Telecommuting: Benefit or Accommodation?
While only 10 percent of U.S. workers currently work from home, one legal case working its way through the courts stands poised to force employers to re-think their telecommuting policies.
By Jill Cueni-Cohen
In 2012, a U.S. district in Michigan court acknowledged in EEOC v. Ford Motor Co. that employers are entitled to judge whether it is acceptable for their employees to work from home. However, the Sixth Circuit recently reversed the grant of summary judgment to Ford, saying the telecommuting request of one employee may have been a request for a reasonable accommodation, thereby sending the decision back to trial for a jury to decide.
Employment attorney Stephen Hirschfeld, of Hirschfeld Kraemer in San Francisco, says the appellate court's reversal has signaled a game-change in the way such cases will be handled in the future.
"The court has moved away from what has been a long-standing deference to employers in determining whether being physically present is an essential function of a job," said Hirschfeld. "This represents a significant change. I have seen the trends in the ADA change over the past 30 years, but the common denominator has historically been that the courts are highly deferential to employers when determining essential job functions."
Located in the Princeton, N.J. office of Fox Rothschild, employment attorney Wayne Pinkstone says that EEOC v. Ford is "reflective of the interplay between existing laws and advances in technology that allow for something that would not have existed 10 years ago. This case, at least in the Sixth Circuit, broadens the potential that offering telecommuting as an accommodation by an employer could be deemed reasonable under the circumstances."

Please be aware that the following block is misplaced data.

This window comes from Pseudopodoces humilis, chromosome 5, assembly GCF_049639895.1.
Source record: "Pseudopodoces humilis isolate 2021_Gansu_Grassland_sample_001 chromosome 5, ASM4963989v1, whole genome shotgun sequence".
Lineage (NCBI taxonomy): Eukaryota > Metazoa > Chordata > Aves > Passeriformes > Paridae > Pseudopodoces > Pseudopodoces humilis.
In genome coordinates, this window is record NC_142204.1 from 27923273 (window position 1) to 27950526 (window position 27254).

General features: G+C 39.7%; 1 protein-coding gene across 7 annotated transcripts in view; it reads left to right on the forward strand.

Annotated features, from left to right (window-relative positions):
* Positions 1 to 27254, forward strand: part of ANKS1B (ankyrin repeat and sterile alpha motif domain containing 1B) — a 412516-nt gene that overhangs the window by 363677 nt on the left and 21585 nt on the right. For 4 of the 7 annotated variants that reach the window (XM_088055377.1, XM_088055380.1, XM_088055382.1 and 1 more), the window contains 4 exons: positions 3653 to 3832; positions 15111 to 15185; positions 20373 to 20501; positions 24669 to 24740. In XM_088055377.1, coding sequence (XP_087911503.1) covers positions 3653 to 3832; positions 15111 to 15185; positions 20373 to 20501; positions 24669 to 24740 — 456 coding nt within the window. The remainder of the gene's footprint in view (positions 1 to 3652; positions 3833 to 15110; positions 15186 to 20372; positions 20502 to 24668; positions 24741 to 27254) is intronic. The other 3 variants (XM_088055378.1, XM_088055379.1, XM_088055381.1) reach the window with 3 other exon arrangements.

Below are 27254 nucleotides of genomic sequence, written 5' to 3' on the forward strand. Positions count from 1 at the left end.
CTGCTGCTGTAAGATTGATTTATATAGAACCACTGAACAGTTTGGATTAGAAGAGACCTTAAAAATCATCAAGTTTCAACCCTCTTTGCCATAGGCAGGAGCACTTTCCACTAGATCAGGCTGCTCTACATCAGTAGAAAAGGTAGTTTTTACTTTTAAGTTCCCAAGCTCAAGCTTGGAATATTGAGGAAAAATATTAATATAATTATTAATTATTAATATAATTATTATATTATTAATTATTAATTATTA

Pinkstone advises HR leaders to keep apprised of case law and how it's interpreted. "This case in particular really changes the dynamic in dealing with accommodation issues," he says, acknowledging the fact that past opinions have said presence at work is almost always an essential function. "That might not be the case now, and it's important to keep up to date with these changes."
It's also important for HR to get involved in situations like the one presented in this case, says Pinkstone. "Companies as a whole must train their managers to review these issues with HR before taking action. The court is dealing with an important issue, but these occurrences are fact-specific and depend on the situation. "
Hirschfeld adds that the courts have also traditionally deferred to companies when they determine that being physically present in the office is essential. "That's a subjective decision," he says, pointing toward Marissa Mayer's famously criticized decision to ban telecommuting when she took over as CEO of Yahoo. "The historical position courts have taken is that these issues are for employers to decide. Courts and juries shouldn't superimpose their opinions on that."
"Employers now have to take into consideration a more expanded view of the workplace," says Veronica Gray, employment practice group chair of the Nossaman law firm, in Irvine, Calif. "And if you're going to take the position that a physical presence at the office is necessary, you're going to need to state the facts to really support that."
Gray advises employers to re-examine the way their job descriptions are written. "Be clear on what is an essential job duty and detail it. If the employee needs to be there, state why they need to be there. An employer has the burden to prove that physical presence in the workplace is an essential function."